Saturday Night Live Employees Are Going On Strike

About 20 post-production employees at Saturday Night Live have gone on strike to expedite stalled contract negotiations with NBCUniversal.

By Charlene Badasie | Published

Saturday Night Live

Post-production employees at Saturday Night Live have authorized a strike. The move aims to expedite contract negotiations with NBCUniversal which stalled in December. The group of about 20 staff at the late-night show includes part-time and full-time editors, assistant editors, and media managers. They are represented by the Motion Pictures Editors Guild.

“The film workers at Saturday Night Live last year made it clear they want a union, and management acknowledged their wishes,” the Guild’s National Executive Director Cathy Repola, said via Deadline. “Therefore, it’s very disappointing that despite best efforts, there is still no framework for a contract.” She added that the union remains committed to getting a contract in place as soon as possible.

The strike authorization vote in support of a work stoppage doesn’t mean that Saturday Night Live staff will definitely put down their tools. Instead, it allows unions to use a potential walkout as leverage and call one if necessary. The pre-filmed segments, which included parodies of M3GAN and The White Lotus, were all still edited by the team for the most recent episode of the comedy sketch show.

saturday night live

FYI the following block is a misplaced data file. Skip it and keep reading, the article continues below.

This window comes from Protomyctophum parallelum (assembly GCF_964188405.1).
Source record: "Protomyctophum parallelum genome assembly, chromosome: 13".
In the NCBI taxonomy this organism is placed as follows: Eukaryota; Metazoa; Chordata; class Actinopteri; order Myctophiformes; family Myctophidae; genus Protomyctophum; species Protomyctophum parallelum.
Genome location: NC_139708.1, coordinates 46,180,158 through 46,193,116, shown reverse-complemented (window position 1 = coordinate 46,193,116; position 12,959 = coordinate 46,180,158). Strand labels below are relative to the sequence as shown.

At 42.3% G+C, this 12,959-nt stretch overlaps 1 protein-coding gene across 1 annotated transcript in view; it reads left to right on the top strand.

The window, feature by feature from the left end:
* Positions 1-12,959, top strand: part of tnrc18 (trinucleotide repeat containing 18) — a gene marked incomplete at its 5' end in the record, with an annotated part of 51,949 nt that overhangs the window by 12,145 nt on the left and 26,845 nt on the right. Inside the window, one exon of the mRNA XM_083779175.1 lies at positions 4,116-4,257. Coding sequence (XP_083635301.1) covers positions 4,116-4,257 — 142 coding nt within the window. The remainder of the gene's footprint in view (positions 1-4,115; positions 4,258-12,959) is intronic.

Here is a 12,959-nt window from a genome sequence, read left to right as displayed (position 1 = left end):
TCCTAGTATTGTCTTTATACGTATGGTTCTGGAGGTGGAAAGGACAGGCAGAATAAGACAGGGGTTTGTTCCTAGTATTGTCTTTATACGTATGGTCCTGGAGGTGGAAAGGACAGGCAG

However, the recently unionized Saturday Night Live staffers wore shirts that said “contract now” to accelerate the timeline. “We feel that the NBCUniversal labor team has not responded in a timely or substantial manner to address data points that were submitted,” one person from the group told The Hollywood Reporter after asking to remain anonymous.

The small Saturday Night Live post-production crew first won union recognition pursuant to a card-check agreement with NBCUniversal in October 2022, Variety reports. “This talented crew works at breakneck speed to ensure timely satire makes it to the screen each week,” Louis Bertini, Motion Pictures Editors Guild Second Vice President said at the time.

“We salute them for standing together to have a voice on the job,” he continued. Bertini added that a slew of talented people works behind the scenes to make Saturday Night Live a cultural touchstone. Most of these employees already enjoy the benefit of union contracts. Therefore, the Guild is glad that the new editorial employees will be joining the show’s unionized workforce.

NBCUniversal responded to the strike authorization vote by offering new dates for talks that may avoid a walkout. If the Saturday Night Live employees do eventually embark on strike, the show could probably continue without pre-taped segments. It will also be interesting to see how the late-night comedy show’s other unionized workers react to a picket line at 30 Rock.

Members of the Directors Guild of America, other IATSE Locals, and SAG-AFTRA all work on Saturday Night Live. Most guest hosts and musicians who frequent the line-up are also members of various entertainment unions. “The show works at such a fast pace, we know the company knows how to do things quickly and effectively,” the bargaining group told The Hollywood Reporter.

Now, these hard-working Saturday Night Live employees would like to see the same urgency in their contract negotiations. An offer made on January 13 was found to be unacceptable. Hopefully, a strike can be averted by the upcoming talks.